When a President talks in vacuous phrases – Obama referred to ‘winning the future’ on some 12 occasions in his address - and when he falls back on over-used verbal garbage – Obama advised once again that ‘Sustaining the American dream has never been about standing pat. It has required each generation to sacrifice and struggle, and meet the demands of a new age’ without providing any realistic suggestions as to why private markets are not already offering such opportunities to aspiring individuals, one knows that he is out of ideas, that his mind has morphed into a vacuum. Such was evident in last night’s State of the Union address.
Let me briefly outline the missing content from Obama’s address:
“My fellow Americans: When I assumed office in January 2009, the U.S. national debt was equal to 41 per cent of gross domestic product. As a direct consequence of my own actions, the national debt was equal to 60 percent of gross domestic product in December 2010. According to projections from the White House, the policies that I have set in motion, if unadjusted, will increase the national debt to 90 percent of gross domestic product by 2020. And that is based on highly optimistic rates of economic growth. At this level, there is no realistic prospect of preserving the international reserve status of the U.S. dollar.
Let me present to you some admittedly unpleasant fiscal arithmetic, for which my administration is partly responsible. If federal tax revenues are held to the historical limit of 18.3 percent of gross domestic product, and if social security, medicaid and medicare increase together from 7.4 percent of gross domestic product to 10 percent of gross domestic product by 2020, as is projected, a fiscal nightmare arises for this country. By that date, balancing the budget while maintaining those three programs whole, will require one of three extremely unpleasant alternatives, namely (1) raising taxes by the 2010 dollar equivalent of $12,630 per annun for each household; (2) eliminating every federal program other than social security, medicaid and medicare; or (3) increasing the level of the national debt to catastrophic rates of gross domestic product.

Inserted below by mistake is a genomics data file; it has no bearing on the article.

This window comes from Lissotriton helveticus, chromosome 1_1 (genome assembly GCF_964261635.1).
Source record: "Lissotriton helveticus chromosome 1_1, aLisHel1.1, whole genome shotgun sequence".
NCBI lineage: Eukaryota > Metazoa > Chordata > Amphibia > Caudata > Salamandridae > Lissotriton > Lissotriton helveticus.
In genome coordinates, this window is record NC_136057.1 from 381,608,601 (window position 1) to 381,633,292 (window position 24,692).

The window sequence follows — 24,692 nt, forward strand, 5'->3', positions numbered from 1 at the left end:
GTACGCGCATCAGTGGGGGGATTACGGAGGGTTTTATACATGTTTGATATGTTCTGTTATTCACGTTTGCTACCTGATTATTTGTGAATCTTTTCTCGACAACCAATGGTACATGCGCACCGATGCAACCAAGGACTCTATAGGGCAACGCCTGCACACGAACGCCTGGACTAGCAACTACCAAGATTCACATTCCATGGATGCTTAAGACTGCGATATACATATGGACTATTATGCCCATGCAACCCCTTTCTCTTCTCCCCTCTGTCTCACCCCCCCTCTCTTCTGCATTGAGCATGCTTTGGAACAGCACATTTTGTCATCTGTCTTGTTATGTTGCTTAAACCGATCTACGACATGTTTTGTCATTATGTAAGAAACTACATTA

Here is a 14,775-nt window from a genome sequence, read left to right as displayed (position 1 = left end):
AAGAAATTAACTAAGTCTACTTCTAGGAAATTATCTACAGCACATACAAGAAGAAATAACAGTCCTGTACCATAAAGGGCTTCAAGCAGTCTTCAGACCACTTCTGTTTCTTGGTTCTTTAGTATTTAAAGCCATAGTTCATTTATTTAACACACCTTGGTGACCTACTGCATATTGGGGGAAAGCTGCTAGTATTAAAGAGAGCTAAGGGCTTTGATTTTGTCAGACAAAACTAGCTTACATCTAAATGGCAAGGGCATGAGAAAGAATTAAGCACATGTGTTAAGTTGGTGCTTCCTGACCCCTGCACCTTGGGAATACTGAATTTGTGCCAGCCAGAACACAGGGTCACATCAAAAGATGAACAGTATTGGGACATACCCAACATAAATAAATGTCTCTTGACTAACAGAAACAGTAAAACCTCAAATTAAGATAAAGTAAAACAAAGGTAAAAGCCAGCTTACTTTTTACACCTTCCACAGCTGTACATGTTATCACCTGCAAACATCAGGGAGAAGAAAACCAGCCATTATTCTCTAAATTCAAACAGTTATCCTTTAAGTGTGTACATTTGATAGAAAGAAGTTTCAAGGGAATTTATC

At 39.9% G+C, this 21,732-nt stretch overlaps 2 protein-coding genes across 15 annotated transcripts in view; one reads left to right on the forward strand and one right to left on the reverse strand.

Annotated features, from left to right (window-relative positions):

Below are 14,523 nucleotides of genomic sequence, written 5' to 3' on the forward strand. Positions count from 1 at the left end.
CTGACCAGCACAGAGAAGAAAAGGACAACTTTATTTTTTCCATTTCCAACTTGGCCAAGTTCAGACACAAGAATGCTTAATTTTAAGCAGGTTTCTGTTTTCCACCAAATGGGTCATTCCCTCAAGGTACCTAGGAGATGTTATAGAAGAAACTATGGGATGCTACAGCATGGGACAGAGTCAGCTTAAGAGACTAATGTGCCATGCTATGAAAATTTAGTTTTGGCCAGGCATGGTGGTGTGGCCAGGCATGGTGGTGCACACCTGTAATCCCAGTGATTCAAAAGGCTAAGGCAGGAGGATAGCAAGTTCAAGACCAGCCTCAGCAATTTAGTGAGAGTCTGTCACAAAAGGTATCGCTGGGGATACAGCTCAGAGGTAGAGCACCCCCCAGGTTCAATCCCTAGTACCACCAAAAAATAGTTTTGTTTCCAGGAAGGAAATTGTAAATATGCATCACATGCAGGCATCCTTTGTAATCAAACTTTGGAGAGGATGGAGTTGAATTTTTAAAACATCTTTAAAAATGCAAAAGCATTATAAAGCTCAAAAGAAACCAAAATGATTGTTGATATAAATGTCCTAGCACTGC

My fellow Americans: The sooner we act to avoid such a dreadful choice, the better. I ask Congress to work with me to move to full budget balance, including all off-budget items, by December 2016. I recommend tax reforms allowing for tax revenues to stabilize at 20 percent of gross domestic product, and public expenditure cuts designed to lower federal outlays to 18 percent of gross domestic product until the national debt has been reduced to 30 percent of gross domestic product, when federal expenditures may rise to 20 percent of gross domestic product.
In such circumstances, there is no scope for any increased federal expenditures in any area of the economy for the foreseeable future.
I understand that such measures will call for significant sacrifices on behalf of our non-voting future generations. But I have to advise you that the recently-elected British government has already put in place budget adjustments similar in magnitude to those that we confront. Surely, we do not wish to be left in the fiscal dust by our friends and allies across the Atlantic Ocean.”